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​A wooden chair

Pope Francis said from the beginning that he came to the U.S. as a pastor. On Sunday morning, 27 September, he also came as a brother to share in the condition of those who are imprisoned and to make their condition his own. It was with this spirit that he entered the Curran-Fromhold Correctional Facility in Philadelphia, a prison that houses around 2,800 inmates. In a fraternal way, he spoke to 68 prisoners, 11 of whom were women, and some of whom were serving sentences for serious crimes such as murder.

He greeted each prisoner individually, with a handshake, a look, a word of comfort, and a lot of emotion. Before beginning his address, he expressed his admiration for the gift that they gave him: the wooden chair that he sat upon, which had been built by a dozen inmates who work in the carpentry workshop. Carpentry is one of the trades which the inmates learn while in prison.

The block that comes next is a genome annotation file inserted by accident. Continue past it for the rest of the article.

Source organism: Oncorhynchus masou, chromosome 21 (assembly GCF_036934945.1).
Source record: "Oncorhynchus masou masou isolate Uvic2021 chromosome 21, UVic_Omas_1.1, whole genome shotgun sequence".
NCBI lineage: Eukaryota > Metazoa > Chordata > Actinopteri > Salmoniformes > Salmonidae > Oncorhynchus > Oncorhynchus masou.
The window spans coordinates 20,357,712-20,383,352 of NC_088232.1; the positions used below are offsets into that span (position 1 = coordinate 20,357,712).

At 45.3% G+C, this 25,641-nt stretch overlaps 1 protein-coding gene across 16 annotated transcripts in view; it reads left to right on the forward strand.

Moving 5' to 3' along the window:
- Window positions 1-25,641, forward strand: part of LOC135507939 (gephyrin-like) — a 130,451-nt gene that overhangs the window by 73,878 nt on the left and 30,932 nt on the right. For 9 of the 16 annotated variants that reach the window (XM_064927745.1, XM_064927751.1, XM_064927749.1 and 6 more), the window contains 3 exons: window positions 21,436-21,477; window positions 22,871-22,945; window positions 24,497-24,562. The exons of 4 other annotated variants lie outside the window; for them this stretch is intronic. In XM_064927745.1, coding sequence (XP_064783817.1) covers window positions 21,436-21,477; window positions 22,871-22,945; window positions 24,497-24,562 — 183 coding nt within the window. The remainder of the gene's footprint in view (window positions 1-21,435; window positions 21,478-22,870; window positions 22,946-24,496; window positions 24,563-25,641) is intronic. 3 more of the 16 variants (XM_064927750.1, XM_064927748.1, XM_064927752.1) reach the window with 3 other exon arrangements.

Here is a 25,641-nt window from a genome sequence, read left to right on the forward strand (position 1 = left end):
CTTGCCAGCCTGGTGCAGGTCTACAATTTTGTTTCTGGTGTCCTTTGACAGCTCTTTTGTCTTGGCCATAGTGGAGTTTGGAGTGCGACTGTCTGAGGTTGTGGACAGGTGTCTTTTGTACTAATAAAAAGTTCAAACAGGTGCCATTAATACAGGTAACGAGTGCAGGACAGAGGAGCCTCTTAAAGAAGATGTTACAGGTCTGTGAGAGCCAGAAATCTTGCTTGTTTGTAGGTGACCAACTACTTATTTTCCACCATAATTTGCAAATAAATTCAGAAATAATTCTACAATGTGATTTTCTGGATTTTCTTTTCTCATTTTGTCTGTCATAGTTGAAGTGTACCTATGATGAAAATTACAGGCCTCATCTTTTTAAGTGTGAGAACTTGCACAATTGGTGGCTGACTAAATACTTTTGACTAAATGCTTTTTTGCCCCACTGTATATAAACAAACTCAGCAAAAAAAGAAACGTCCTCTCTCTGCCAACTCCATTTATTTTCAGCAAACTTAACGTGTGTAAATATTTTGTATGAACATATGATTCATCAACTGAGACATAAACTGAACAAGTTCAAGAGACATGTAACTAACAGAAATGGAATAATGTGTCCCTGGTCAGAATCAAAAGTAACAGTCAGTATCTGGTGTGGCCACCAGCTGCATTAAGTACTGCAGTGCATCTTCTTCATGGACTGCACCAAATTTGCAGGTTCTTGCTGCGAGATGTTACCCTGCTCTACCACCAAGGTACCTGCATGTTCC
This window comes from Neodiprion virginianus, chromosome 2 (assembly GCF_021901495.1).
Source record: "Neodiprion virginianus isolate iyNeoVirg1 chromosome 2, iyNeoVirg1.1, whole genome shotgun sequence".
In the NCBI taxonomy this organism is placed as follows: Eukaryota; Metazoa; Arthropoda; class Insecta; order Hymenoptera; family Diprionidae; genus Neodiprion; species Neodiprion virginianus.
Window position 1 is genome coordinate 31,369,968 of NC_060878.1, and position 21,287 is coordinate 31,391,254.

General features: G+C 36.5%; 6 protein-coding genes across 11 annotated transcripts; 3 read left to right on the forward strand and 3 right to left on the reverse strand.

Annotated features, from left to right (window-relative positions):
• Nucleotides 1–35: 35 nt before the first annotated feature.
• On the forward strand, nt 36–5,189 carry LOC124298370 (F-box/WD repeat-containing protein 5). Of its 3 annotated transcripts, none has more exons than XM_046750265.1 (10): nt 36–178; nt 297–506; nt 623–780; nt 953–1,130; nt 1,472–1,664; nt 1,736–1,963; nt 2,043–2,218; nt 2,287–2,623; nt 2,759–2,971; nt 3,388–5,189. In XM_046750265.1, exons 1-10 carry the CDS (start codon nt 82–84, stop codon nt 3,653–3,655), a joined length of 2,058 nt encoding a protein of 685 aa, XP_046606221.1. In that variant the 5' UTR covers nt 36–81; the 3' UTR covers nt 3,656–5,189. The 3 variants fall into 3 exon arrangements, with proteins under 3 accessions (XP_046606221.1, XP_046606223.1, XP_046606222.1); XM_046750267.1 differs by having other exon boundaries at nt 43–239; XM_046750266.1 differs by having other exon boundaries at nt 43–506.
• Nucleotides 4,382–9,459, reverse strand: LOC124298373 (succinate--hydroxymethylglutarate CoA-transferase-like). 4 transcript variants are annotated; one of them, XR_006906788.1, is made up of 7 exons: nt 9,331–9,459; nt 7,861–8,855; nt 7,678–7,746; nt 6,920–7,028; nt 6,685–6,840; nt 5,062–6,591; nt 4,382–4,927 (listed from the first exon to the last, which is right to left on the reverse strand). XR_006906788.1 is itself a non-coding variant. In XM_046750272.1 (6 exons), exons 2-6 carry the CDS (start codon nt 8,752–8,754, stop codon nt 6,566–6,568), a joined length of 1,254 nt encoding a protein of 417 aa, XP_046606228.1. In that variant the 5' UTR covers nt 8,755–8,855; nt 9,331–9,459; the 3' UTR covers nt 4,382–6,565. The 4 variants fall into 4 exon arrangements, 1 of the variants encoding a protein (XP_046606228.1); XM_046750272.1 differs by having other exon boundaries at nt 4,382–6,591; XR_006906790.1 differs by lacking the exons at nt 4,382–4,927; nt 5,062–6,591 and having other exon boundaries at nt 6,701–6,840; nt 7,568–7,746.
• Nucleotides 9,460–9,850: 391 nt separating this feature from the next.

The meeting with the Pope took place in the gymnasium, where prisoners and some of their family members had gathered. The event was also broadcast live in other areas of the prison, to allow all prisoners to participate in the visit.

The visit with the prisoners was not Pope Francis’ only significant meeting on his last morning in the United States. Before welcoming the bishops who had participated in the World Meeting of Families, Pope Francis received five guests at the Saint Charles Borromeo Seminary: three women and two men who were victims of sexual abuse as minors. Acts perpetrated by members of the clergy, their families or their teachers.

Pope Francis spoke with them for about half an hour, listening to their testimonies, offering words of encouragement to them, and then greeting them individually and inviting them to pray together. The Pope, who thanked the victims for their contribution to restoring the truth, expressed his sharing in their suffering, through his pain and shame for their wounds that were caused by clergy and church employees. He renewed his commitment, and that of the Church, to ensure that all victims be heard and treated with justice, that all culprits be punished, and that abusive crimes be combated by effective prevention in the Church and in society.

Gaetano Vallini




St. Peter’s Square

Jan. 21, 2020